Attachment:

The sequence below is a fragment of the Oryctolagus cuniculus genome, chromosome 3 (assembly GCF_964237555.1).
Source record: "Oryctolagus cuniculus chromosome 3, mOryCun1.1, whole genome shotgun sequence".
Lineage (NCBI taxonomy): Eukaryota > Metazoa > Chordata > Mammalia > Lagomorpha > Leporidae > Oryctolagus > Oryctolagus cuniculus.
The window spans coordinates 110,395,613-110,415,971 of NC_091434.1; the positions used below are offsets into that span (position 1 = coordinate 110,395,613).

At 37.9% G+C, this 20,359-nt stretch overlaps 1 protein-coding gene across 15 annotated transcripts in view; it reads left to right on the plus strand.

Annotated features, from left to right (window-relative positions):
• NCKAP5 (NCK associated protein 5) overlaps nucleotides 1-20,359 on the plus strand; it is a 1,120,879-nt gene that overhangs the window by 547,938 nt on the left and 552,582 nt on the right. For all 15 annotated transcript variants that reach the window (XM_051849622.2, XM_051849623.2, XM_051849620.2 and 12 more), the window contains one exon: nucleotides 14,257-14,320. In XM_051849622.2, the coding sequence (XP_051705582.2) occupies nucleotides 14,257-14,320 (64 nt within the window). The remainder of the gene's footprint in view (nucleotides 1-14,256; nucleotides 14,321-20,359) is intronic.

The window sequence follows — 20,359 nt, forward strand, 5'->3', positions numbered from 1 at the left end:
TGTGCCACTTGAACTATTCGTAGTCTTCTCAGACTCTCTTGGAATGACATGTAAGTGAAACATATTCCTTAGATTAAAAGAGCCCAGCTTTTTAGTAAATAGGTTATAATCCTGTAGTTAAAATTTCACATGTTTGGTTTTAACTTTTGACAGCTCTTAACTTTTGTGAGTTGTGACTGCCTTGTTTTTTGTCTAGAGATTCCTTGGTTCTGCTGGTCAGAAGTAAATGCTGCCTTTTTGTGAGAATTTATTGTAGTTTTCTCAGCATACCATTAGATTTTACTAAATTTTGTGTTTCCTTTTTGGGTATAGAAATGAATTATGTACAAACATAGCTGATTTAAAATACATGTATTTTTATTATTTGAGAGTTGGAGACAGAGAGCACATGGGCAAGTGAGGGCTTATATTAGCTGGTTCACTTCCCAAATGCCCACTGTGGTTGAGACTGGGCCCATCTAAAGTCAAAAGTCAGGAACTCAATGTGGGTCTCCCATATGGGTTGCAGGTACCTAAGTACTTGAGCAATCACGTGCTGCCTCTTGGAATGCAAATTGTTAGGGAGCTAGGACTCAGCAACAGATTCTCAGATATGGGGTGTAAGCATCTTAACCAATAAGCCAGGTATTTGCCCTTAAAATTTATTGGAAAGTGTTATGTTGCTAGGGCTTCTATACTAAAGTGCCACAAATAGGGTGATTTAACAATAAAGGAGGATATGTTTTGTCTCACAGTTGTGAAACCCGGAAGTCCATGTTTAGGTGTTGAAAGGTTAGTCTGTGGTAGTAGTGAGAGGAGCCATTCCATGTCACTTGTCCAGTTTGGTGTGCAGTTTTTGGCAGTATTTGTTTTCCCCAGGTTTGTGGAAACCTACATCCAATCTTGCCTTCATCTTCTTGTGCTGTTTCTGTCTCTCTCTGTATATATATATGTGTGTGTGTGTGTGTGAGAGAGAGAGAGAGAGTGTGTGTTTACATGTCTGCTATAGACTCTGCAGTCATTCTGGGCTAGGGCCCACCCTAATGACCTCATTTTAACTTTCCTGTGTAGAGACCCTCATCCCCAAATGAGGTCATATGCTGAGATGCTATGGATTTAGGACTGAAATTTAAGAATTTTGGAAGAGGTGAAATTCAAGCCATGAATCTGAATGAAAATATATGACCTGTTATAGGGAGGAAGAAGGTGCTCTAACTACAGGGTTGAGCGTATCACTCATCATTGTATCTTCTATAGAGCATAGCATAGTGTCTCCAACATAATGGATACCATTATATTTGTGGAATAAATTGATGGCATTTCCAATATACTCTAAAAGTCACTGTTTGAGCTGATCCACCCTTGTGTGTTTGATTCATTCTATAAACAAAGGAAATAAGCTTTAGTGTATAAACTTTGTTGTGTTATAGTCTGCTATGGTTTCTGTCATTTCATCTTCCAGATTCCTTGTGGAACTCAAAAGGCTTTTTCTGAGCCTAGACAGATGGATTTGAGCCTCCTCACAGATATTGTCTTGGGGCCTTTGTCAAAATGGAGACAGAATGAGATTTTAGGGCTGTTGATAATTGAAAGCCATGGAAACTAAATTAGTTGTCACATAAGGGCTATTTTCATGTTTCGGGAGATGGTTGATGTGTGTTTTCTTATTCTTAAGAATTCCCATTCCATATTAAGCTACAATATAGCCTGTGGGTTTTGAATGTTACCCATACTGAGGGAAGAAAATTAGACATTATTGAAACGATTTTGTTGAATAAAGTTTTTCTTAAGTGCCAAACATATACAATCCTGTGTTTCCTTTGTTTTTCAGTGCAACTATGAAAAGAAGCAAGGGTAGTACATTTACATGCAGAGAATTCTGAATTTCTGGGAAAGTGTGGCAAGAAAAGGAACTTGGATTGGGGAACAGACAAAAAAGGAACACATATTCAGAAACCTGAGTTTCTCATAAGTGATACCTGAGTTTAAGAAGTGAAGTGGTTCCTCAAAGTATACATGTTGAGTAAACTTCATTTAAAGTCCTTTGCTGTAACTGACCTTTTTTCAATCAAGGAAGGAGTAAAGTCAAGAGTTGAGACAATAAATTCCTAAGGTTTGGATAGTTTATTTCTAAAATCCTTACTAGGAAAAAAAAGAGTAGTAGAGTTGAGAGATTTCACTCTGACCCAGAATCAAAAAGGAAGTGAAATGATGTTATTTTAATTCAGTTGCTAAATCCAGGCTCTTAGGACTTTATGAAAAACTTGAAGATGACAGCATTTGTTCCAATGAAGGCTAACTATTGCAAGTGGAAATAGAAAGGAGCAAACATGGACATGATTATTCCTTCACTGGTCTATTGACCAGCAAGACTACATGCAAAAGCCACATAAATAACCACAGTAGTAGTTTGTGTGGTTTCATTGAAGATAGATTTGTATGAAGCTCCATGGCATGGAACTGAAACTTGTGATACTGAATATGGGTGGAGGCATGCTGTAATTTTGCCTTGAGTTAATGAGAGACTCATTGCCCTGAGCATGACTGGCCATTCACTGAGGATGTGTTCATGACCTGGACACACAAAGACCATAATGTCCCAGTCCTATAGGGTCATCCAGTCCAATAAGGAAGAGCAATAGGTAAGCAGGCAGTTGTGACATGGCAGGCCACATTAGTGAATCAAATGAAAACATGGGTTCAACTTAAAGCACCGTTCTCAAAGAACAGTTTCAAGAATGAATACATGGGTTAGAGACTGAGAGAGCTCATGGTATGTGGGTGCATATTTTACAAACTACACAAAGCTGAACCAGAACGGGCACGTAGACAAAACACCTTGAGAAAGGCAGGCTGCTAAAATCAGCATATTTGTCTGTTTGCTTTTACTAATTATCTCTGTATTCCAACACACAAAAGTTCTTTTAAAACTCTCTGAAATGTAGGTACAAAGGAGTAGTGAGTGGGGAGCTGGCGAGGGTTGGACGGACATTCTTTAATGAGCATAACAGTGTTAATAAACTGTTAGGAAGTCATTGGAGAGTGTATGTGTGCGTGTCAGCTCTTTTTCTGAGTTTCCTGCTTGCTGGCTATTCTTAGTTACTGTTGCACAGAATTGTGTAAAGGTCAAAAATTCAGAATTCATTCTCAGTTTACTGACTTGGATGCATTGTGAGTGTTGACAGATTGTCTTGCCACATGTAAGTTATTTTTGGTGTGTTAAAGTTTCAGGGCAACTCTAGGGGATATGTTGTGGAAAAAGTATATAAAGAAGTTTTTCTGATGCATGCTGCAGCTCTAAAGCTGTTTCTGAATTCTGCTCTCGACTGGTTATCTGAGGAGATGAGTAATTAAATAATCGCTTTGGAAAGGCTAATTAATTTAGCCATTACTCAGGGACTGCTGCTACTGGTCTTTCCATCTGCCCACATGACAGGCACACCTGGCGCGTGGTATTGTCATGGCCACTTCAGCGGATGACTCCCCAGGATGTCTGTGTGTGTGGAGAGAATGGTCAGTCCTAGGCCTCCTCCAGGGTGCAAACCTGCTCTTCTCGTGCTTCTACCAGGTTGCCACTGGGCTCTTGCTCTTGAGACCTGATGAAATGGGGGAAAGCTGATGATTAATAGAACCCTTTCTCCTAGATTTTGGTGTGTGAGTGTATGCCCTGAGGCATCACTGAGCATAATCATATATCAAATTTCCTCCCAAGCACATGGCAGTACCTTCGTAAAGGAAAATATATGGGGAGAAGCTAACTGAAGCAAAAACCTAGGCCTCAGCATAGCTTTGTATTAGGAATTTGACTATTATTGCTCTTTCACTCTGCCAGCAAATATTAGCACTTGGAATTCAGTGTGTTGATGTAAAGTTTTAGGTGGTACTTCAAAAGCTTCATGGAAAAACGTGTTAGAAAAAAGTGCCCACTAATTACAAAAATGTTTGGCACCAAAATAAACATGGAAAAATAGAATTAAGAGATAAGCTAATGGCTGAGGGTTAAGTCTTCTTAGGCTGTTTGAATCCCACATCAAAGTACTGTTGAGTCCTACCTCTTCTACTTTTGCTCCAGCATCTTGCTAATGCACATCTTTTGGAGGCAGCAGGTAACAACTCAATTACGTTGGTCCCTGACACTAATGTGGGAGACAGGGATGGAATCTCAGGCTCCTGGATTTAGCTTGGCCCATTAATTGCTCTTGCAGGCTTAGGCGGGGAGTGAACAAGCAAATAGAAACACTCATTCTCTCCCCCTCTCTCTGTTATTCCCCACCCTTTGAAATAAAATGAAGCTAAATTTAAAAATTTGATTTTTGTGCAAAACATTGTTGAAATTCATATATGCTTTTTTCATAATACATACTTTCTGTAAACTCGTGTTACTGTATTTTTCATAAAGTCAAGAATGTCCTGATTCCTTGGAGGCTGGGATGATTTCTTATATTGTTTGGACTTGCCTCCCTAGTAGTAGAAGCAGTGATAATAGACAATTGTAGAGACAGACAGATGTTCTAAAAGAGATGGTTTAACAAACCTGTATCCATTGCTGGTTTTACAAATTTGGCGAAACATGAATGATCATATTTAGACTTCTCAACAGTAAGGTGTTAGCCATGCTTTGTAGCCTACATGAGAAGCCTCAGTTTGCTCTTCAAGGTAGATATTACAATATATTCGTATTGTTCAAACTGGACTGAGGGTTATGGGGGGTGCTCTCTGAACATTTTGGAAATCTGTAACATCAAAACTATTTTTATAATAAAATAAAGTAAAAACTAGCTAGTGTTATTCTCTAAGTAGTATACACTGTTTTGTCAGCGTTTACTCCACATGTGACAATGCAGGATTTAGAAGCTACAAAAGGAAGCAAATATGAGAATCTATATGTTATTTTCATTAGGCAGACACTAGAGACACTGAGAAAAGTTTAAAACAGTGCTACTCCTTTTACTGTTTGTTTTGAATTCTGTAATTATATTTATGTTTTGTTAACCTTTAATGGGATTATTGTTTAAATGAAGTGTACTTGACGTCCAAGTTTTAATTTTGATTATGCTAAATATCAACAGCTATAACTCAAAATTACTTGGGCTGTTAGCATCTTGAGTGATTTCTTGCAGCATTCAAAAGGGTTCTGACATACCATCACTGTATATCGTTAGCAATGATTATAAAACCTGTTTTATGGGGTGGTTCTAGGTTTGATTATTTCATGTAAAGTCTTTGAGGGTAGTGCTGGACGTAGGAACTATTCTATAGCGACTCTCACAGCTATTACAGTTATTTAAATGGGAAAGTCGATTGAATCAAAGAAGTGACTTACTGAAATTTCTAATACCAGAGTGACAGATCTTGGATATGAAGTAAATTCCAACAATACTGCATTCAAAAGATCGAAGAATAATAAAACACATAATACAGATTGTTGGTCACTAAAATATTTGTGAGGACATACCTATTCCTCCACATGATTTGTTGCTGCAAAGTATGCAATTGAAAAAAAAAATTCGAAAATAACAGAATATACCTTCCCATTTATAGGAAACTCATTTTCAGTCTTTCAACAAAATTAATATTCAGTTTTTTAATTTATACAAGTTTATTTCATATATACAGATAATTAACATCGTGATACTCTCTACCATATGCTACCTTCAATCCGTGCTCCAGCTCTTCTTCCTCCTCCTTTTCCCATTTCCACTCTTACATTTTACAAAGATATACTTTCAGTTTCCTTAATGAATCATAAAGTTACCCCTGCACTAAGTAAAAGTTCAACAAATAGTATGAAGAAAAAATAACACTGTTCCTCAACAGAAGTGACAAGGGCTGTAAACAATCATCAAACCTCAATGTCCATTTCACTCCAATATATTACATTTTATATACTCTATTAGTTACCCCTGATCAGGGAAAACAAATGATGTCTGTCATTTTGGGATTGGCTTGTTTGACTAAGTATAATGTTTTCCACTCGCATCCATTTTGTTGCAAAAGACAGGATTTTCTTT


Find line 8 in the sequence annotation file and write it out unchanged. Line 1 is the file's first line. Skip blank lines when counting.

The window sequence follows — 20,359 nt, forward strand, 5'->3', positions numbered from 1 at the left end: